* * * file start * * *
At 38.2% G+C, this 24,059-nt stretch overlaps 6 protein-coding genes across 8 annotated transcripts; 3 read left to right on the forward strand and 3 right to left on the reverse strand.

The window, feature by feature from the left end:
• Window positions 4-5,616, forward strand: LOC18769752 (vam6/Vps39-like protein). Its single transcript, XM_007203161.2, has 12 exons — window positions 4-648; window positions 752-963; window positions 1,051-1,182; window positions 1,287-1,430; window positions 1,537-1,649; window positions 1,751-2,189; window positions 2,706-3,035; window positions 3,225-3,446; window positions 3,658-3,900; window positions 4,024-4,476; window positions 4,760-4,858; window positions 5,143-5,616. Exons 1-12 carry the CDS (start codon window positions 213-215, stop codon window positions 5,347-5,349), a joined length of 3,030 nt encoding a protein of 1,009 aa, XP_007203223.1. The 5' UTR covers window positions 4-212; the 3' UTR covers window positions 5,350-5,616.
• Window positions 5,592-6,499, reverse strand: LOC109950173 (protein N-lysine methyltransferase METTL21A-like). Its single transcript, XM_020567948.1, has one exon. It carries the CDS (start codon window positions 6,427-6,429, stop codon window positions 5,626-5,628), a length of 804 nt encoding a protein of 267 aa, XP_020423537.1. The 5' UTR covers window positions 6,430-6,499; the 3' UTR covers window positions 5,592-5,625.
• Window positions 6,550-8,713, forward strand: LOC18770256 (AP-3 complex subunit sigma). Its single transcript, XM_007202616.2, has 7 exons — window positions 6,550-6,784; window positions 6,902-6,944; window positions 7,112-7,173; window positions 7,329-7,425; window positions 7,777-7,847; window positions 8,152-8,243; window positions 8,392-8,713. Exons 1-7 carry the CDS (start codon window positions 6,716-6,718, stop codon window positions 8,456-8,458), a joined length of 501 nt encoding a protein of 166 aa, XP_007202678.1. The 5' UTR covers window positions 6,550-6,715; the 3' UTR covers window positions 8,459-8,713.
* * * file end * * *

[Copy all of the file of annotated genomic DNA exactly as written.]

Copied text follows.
At 38.2% G+C, this 24,059-nt stretch overlaps 6 protein-coding genes across 8 annotated transcripts; 3 read left to right on the forward strand and 3 right to left on the reverse strand.

The window, feature by feature from the left end:
• Window positions 4-5,616, forward strand: LOC18769752 (vam6/Vps39-like protein). Its single transcript, XM_007203161.2, has 12 exons — window positions 4-648; window positions 752-963; window positions 1,051-1,182; window positions 1,287-1,430; window positions 1,537-1,649; window positions 1,751-2,189; window positions 2,706-3,035; window positions 3,225-3,446; window positions 3,658-3,900; window positions 4,024-4,476; window positions 4,760-4,858; window positions 5,143-5,616. Exons 1-12 carry the CDS (start codon window positions 213-215, stop codon window positions 5,347-5,349), a joined length of 3,030 nt encoding a protein of 1,009 aa, XP_007203223.1. The 5' UTR covers window positions 4-212; the 3' UTR covers window positions 5,350-5,616.
• Window positions 5,592-6,499, reverse strand: LOC109950173 (protein N-lysine methyltransferase METTL21A-like). Its single transcript, XM_020567948.1, has one exon. It carries the CDS (start codon window positions 6,427-6,429, stop codon window positions 5,626-5,628), a length of 804 nt encoding a protein of 267 aa, XP_020423537.1. The 5' UTR covers window positions 6,430-6,499; the 3' UTR covers window positions 5,592-5,625.
• Window positions 6,550-8,713, forward strand: LOC18770256 (AP-3 complex subunit sigma). Its single transcript, XM_007202616.2, has 7 exons — window positions 6,550-6,784; window positions 6,902-6,944; window positions 7,112-7,173; window positions 7,329-7,425; window positions 7,777-7,847; window positions 8,152-8,243; window positions 8,392-8,713. Exons 1-7 carry the CDS (start codon window positions 6,716-6,718, stop codon window positions 8,456-8,458), a joined length of 501 nt encoding a protein of 166 aa, XP_007202678.1. The 5' UTR covers window positions 6,550-6,715; the 3' UTR covers window positions 8,459-8,713.